Sick baby birds often become ill from being kept at too low of a temperature. When this happens, the GI tract slows down dramatically. Therefore, giving any medications orally is usually not a great idea, as absorption will be erratic and slower than normal. Parenteral antibiotics and therapeutics are a better choice.
When bandaging or splinting a bird, make sure that the sternum moves freely. Birds breathe like a bellows, in and out, not up and down, as mammals do. If the sternum's movement is restricted, the bird may asphyxiate.
If a very sick bird is flighted, request permission to quickly trim the wings. If a sick bird escapes and can fly, much metabolic energy may be spent by the bird. Also, smaller birds may fly from perch to perch, becoming more stressed than necessary, when they must be captured several times per day for treatment. Clipping the wings prevents these problems. If the owner does not wish the bird to be clipped, you can wrap a rubber band around the last four or five primary remiges on each wing to temporarily render a bird flightless.
Keep critical birds in a stress-free environment. Don't put them in stainless steel cages where they can see their reflection. Keep them in a warm, quiet, dark environment. Don't keep a sick bird in a cage on the clinic floor. Birds are most comfortable up high, so take that into consideration when deciding where to put birdcages.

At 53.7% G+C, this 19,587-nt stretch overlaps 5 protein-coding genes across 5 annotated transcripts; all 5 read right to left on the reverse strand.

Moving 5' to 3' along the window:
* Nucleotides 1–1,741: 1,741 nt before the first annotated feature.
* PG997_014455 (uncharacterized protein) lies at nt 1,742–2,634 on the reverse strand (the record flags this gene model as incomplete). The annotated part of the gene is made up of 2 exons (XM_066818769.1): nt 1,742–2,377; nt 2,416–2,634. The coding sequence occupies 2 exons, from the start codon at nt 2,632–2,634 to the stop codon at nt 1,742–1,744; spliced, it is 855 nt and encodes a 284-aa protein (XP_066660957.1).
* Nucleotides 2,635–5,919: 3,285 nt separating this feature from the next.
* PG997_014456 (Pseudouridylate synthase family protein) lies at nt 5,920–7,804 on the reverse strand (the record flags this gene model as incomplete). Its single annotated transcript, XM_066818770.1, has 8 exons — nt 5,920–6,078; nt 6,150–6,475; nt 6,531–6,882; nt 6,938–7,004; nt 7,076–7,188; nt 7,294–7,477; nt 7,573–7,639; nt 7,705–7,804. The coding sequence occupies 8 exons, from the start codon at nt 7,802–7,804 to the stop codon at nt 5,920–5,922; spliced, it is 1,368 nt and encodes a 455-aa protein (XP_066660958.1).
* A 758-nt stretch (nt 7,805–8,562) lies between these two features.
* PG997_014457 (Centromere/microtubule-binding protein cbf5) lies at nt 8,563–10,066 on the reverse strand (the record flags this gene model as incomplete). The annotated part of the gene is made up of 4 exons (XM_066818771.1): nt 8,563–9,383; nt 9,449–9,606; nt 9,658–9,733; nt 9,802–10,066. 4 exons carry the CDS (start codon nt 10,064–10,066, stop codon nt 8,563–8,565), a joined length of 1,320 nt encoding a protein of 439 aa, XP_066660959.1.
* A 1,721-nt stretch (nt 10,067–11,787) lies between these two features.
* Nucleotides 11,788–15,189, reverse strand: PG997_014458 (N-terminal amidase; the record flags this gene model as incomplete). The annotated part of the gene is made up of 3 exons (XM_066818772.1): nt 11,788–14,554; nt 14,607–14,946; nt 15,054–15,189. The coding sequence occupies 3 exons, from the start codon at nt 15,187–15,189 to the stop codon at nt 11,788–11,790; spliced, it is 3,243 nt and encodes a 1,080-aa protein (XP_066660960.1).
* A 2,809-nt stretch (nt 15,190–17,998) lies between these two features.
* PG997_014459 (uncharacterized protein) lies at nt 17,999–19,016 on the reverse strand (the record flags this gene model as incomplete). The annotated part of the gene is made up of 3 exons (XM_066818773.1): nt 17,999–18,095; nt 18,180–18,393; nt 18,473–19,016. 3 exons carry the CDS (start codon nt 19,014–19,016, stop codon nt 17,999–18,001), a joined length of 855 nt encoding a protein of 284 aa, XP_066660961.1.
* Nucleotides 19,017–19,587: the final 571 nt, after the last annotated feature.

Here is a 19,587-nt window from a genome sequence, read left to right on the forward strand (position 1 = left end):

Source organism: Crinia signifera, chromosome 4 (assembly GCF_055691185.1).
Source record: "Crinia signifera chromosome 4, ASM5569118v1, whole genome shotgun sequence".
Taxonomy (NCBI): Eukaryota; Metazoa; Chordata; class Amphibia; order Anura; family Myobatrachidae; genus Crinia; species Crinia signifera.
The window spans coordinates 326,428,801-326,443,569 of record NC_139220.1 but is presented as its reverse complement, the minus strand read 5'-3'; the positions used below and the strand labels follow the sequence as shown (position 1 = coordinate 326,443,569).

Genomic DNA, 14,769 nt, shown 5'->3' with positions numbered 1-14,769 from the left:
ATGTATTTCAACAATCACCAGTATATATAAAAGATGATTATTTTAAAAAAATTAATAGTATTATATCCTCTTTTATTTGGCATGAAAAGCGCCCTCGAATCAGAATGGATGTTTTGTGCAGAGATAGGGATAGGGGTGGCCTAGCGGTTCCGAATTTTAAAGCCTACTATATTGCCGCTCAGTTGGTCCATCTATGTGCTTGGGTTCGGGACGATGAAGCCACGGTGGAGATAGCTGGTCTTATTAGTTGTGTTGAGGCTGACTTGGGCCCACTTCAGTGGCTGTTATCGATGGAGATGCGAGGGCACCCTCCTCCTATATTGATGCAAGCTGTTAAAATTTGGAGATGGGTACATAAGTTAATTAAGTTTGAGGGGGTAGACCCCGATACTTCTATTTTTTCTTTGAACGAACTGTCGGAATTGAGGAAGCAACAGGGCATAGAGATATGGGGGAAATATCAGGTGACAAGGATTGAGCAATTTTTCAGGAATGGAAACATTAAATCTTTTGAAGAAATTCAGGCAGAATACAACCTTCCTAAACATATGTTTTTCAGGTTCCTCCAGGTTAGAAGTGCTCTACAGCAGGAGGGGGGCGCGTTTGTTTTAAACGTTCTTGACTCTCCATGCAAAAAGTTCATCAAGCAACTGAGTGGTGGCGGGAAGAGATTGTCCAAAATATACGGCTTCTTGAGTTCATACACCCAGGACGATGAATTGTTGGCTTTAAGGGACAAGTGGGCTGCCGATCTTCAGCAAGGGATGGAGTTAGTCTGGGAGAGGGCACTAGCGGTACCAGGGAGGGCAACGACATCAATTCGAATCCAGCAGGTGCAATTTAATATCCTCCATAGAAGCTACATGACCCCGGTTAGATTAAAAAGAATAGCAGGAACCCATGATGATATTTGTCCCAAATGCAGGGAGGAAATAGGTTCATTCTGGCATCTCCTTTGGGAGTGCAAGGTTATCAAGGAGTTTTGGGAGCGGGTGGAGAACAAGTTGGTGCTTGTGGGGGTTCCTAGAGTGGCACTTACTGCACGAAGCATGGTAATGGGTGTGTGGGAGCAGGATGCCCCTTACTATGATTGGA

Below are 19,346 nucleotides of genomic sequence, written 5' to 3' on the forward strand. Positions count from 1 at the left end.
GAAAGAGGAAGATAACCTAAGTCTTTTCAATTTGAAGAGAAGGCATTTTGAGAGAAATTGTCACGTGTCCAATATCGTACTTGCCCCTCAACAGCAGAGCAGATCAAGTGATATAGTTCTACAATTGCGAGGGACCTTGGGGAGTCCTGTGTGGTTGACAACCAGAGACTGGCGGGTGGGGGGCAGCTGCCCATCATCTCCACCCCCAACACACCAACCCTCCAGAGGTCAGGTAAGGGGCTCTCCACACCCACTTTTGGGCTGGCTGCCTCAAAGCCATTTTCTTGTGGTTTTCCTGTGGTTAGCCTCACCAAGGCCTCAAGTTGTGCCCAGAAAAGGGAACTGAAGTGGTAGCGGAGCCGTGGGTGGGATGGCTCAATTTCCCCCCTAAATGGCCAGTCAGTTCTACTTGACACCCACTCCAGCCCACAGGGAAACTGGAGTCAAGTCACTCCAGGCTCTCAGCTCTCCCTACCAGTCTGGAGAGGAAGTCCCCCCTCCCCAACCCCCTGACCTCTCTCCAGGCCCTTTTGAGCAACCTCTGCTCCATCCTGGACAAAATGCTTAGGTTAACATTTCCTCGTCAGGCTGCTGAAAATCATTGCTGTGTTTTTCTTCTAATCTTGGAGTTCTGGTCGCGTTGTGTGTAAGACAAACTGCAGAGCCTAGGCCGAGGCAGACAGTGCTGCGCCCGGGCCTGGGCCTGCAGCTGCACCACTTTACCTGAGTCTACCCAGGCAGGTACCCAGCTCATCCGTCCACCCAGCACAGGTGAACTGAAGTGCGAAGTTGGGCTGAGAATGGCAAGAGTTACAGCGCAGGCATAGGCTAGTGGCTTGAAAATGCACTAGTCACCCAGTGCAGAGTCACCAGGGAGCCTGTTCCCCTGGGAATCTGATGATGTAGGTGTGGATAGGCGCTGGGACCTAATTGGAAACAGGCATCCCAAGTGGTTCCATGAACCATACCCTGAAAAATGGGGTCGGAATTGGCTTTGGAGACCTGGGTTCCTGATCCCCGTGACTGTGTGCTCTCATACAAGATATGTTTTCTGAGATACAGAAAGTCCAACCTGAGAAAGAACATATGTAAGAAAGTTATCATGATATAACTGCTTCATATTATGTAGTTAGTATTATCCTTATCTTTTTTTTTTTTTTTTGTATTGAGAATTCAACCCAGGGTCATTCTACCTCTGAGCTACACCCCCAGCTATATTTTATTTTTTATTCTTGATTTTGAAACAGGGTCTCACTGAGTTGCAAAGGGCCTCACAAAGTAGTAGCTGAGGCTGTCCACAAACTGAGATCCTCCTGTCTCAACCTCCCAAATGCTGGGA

Monitoring a bird's weight daily is very important in assessing how your treatment plan is working. Make sure that the bird is weighed every morning prior to being tube fed and medicated, and that the weight (in grams) is recorded in the chart.
A physical exam may be performed on a bird just as it can be in a mammal. Make sure to record the weight. Assess the choanal slit and choanal papillae, as this area is often the best area to visualize to determine the overall health of a bird. Perform the physical exam by organ system or from top to bottom, methodically, however you prefer. Make sure to evert the cloacal mucosa, as this area also provides good diagnostic information.
Although it is not true that a bird will die from losing a few drops of blood, it is very important to minimize any bleeding. If a bird is bleeding badly, it is vital to stop the bleeding as quickly as possible. If a bird won't stop bleeding after venipuncture, a pressure bandage may be applied for 20 minutes or so, until clotting has occurred. Clotisol, a liquid clotting agent, is safe and effective to use in birds. Use of a radiosurgical unit (and NOT an electrocautery unit) is very helpful in stopping bleeding.
Avian emergency medicine requires the same fundamentals as mammalian emergency medicine, however, there are some major differences that must be understood, as well. Once the differences are learned, the practice of avian medicine will prove much easier. A good understanding of avian anatomy, physiology and pharmacology is essential to the avian practitioner.
Copyright © 2006 Margaret A. Wissman, D.V.M., D.A.B.V.P.
All Rights Reserved